Monday, August 21, 2006

Signs of the Economic Apocalypse, 8-21-06

From Signs of the Times, 8-22-06:

Gold closed at 612.00 dollars an ounce on Friday, down 5.0% from $642.40 at the close of the previous week. The dollar closed at 0.7797 euros Friday, down 0.7% from 0.7855 for the week. The euro closed at 1.2825 euros, up from 1.2732 at the close of the previous Friday. Gold in euros would be 477.19 euros an ounce, down 5.7% from 504.56 for the week. Oil closed at 71.14 dollars a barrel Friday, down 4.4% from $74.30 at the close of the Friday before. Oil in euros would be 55.47 euros a barrel, down 5.2% from 58.36 for the week. The gold/oil ratio closed at 8.60 Friday, down 0.5% from 8.64 at the close of the previous Friday. In the U.S. stock market, the Dow closed at 11,381.47 last week, up 2.6% from 11,088.03 for the week. The NASDAQ closed at 2163.95 Friday, up 5.2% from 2,057.71 at the close of the previous Friday. In U.S. interest rates, the yield on the ten-year U.S. Treasury note closed at 4.85%, down 12 basis points from 4.97 for the week.

With gold and oil down and U.S. stocks up, the mainstream media last week credited a mood of optmism. About all they could point to was the cease fire between Israel and Lebanon, which lowered oil prices and the lower than expected inflation numbers in the U.S.
Dow closes up 47 on investor optimism

By Joe Bel Bruno, AP Business Writer

Fri Aug 18, 4:53 PM ET

Investors eked out Wall Street's fifth-straight day of gains Friday, bucking concerns about lagging consumer sentiment and disappointing second-quarter results from Dell Inc.

Trading got off to a shaky start after the University of Michigan released its preliminary consumer sentiment index, which fell to 78.7 in August, down from 84.7 a month earlier. Wall Street had been looking for the index to slide to 83.8, and the greater-than-expected drop was viewed as a signal the economy may weaken too much.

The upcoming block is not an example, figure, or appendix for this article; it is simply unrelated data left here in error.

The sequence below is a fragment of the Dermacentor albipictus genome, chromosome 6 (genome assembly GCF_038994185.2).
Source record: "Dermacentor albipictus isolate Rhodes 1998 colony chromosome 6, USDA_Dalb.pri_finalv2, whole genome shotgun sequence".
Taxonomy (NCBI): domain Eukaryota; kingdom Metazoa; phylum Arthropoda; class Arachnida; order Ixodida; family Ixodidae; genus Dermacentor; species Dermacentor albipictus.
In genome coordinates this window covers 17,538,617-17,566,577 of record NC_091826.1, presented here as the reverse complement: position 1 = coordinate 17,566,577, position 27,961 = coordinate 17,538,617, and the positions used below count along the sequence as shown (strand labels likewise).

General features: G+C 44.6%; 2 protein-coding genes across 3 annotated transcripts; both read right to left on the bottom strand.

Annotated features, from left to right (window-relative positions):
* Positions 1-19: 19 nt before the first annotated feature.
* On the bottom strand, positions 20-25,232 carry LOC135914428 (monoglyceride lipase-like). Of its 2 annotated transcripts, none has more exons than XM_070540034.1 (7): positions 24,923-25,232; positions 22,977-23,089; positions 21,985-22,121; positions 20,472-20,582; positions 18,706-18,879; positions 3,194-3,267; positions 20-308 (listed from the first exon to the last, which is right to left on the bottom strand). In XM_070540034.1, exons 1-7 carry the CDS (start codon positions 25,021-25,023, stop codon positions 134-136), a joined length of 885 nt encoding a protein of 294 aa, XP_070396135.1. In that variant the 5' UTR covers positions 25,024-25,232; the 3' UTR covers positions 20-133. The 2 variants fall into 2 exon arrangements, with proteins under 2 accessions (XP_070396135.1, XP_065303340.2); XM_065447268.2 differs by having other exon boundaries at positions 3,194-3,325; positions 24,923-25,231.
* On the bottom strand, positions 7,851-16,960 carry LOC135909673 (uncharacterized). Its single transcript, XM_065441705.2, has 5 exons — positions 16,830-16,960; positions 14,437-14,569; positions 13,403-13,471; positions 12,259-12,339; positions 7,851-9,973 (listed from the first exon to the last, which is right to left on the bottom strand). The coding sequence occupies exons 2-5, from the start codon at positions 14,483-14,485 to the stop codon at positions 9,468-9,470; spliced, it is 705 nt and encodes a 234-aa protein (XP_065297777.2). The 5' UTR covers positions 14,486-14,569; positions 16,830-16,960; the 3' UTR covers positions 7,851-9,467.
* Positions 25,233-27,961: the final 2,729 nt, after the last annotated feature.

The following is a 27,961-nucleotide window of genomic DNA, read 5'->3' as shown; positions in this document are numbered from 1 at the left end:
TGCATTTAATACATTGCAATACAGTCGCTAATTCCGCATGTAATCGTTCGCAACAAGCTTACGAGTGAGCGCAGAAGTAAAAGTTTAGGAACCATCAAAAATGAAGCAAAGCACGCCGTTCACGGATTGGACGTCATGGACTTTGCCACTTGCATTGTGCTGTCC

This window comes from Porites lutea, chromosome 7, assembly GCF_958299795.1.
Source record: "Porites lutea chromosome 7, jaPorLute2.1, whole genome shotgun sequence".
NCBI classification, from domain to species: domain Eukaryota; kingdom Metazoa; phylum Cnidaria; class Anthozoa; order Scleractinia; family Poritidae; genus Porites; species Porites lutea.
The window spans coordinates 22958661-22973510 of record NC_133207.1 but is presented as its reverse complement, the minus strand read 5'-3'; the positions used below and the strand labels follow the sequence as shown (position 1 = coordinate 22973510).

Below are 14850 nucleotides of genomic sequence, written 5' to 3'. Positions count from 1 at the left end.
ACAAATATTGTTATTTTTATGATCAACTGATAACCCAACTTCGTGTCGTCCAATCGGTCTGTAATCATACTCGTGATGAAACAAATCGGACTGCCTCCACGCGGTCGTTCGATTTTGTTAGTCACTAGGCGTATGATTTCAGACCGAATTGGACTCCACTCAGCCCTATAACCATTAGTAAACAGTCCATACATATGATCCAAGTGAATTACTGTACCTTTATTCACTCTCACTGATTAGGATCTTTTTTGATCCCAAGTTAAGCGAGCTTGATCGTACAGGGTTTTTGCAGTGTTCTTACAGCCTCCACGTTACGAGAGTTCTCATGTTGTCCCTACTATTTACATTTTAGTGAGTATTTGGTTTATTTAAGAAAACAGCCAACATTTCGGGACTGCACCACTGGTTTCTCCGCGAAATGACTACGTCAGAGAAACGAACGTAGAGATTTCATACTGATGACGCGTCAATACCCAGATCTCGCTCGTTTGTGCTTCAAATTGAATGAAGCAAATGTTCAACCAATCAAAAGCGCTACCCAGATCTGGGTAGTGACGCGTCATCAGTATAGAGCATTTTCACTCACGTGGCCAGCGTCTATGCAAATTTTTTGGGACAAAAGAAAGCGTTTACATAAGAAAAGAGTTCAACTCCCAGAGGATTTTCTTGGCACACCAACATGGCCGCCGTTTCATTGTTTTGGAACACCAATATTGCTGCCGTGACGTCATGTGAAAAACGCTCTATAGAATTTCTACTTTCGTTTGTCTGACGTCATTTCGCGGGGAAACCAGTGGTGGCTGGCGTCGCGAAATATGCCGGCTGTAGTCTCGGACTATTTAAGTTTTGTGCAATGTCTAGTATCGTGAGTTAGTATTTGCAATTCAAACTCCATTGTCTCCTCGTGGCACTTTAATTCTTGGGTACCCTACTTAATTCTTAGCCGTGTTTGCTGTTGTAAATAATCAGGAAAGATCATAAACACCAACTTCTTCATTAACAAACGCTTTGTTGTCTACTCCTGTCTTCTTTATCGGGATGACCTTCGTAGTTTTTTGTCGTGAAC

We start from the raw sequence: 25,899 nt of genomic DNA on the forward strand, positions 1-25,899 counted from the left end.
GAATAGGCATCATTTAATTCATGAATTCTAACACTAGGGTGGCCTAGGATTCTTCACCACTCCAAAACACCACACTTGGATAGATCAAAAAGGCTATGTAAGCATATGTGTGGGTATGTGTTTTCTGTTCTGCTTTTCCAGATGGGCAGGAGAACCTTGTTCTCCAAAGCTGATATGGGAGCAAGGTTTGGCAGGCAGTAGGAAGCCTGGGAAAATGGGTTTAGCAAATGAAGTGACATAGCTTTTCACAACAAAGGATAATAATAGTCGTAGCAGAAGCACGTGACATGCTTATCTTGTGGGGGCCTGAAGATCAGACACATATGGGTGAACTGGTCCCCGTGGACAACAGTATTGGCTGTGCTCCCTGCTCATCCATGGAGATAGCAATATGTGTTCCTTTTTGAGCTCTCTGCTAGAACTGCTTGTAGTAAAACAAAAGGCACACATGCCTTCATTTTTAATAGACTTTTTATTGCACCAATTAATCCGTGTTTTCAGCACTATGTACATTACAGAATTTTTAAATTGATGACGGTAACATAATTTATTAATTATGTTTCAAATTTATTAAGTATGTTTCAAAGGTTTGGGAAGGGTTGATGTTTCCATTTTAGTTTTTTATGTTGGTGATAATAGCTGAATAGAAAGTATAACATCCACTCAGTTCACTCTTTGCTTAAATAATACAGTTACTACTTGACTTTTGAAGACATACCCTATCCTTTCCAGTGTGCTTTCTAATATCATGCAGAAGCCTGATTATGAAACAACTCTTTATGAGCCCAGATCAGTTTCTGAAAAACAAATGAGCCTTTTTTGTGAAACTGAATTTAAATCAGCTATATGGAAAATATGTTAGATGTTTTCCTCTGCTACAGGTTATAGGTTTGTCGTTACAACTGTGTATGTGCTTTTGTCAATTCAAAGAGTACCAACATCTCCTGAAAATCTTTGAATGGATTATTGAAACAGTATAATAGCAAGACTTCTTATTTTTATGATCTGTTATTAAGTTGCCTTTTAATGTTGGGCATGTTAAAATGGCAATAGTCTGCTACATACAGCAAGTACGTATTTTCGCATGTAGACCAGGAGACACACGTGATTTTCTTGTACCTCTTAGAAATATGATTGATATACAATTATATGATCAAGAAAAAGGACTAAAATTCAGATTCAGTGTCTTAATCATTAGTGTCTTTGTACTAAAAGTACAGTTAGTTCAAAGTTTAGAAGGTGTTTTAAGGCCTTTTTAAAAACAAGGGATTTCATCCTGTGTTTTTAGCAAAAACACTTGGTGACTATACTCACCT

The poor sentiment index threatened to stall the market's rally this week, which came on evidence of lower inflation risk and a gently slowing economy. Yet the market's recovery from its session lows — aided by a $36 billion stock buyback announced by Microsoft Corp. — shows investors remain optimistic that the Federal Reserve will keep the economy strong enough to withstand recession while keeping inflation contained.

"If this rally continues on bad economic news, that's saying that investors have already made a decision we're going to have a soft landing in this economy," said Alexander Paris, economist and market analyst for Chicago-based Barrington Research.

Technology stocks nevertheless saw pressure after Dell reported second-quarter profit fell 51 percent, with sales growth slowing to the lowest rate in three years. The world's largest computer maker — already reeling from a massive laptop battery recall earlier in the week — also disclosed the Securities and Exchange Commission has been investigating its accounting for the past year.

The Dow Jones industrial average rose 46.51, or 0.41 percent, to 11,381.47.
Broader stock indicators also made modest gains. The Standard & Poor's 500 index added 4.82, or 0.37 percent, to 1,302.30, and the Nasdaq composite index gained 6.34, or 0.29 percent, to 2,163.95.

For the week, the Dow jumped 2.65 percent, the S&P 500 gained 2.81 percent and the Nasdaq surged 5.16 percent.

Bonds pushed toward gains for a fourth straight session, with the yield on the benchmark 10-year Treasury note falling to 4.84 percent from 4.86 percent late Thursday. The dollar was mixed against other major currencies, while gold prices fell.

Oil prices moved higher in trading after tumbling a day earlier on cooling of Middle East tensions. A barrel of light, sweet crude for September delivery settled at $71.14, up $1.08 from Thursday's close, in electronic trading on the New York Mercantile Exchange. On Thursday, oil fell as low as $69.60 a barrel — a level not seen since June 21.